Following well over a year of being out of use because of mandated upgrades being done to bring it up to international standards, Spotts Dock is finally back in use as a secondary cruise facility.
On Wednesday, the first ships to use the port as an upgraded facility, Star Princess, Imagination and CarnivalLiberty were given refuge there for disembarkation of passengers while waves crashed into George Town harbour.
The site, which is used when seas are too choppy for cruise ships in George Town, was upgraded to new mandated security and safety standards under the International Ship and Port Facility Security (ISPS) Code. George Town Port came up to standard when the code was originally mandated.
The landing had only been permitted to operate in emergency circumstances since the ISPS Code was mandated in July 2004.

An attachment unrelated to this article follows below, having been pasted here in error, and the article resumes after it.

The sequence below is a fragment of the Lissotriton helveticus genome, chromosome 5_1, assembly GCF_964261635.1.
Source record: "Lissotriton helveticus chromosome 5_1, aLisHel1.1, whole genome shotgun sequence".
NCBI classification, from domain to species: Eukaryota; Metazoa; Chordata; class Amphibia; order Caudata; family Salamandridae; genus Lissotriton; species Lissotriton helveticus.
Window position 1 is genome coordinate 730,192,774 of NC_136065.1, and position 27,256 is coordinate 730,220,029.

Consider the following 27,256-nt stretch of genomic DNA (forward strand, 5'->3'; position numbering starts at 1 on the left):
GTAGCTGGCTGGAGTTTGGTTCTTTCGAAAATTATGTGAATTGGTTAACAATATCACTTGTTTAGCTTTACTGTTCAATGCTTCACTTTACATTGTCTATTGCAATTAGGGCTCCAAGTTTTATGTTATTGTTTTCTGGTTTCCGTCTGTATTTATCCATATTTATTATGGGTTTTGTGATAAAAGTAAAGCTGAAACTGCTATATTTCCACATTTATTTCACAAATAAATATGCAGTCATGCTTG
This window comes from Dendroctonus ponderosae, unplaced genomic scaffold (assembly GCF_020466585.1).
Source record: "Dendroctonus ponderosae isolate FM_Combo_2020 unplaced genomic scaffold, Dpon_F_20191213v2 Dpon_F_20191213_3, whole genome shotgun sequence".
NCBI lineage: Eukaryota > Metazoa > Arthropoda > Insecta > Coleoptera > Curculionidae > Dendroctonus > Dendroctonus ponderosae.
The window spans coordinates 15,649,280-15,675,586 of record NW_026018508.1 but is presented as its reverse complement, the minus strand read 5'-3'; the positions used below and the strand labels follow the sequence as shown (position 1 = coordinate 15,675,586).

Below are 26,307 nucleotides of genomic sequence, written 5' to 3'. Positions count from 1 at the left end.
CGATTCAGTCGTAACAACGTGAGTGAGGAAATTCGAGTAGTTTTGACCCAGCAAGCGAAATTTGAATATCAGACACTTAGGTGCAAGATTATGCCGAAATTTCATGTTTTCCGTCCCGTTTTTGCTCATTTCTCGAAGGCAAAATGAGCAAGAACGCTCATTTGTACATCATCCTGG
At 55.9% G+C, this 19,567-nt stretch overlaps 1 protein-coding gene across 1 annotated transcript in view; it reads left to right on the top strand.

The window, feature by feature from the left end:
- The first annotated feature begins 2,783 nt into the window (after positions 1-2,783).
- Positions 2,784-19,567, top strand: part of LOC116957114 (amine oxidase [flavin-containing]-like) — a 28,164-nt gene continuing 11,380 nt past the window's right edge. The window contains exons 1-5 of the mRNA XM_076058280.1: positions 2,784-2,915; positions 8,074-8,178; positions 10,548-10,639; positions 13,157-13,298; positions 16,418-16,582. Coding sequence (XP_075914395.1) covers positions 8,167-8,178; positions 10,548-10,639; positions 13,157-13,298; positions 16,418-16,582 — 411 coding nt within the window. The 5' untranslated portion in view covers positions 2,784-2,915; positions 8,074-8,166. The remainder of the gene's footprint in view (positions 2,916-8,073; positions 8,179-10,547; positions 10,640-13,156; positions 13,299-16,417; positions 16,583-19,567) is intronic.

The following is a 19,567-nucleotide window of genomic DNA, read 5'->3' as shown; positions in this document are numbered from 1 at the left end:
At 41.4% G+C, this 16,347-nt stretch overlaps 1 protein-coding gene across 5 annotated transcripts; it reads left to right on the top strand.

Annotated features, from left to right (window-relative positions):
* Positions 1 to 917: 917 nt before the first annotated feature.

Upgrades at the site included a large area of dock-land being fenced, stretching from the water right up to near the road-side. This passenger area was fenced for safety and security measures. A parking lot has also been created adjacent to the passenger area.
Space is limited in terms of the pier, which can only handle three tenders at any one time, said Port Facility Security Officer Joseph Woods.
Plans for the upgrading of the Spotts facility were submitted to TRANSEC for approval. TRANSEC is the Department of Transport’s security directorate in the United Kingdom. The site was also inspected by TRANSEC. The dock is now listed on the International Maritime Organisation’s website as a facility meeting the ISPS Code.
The code was triggered by US terrorist attacks in 2001, after which the cruise ship industry was viewed as being vulnerable.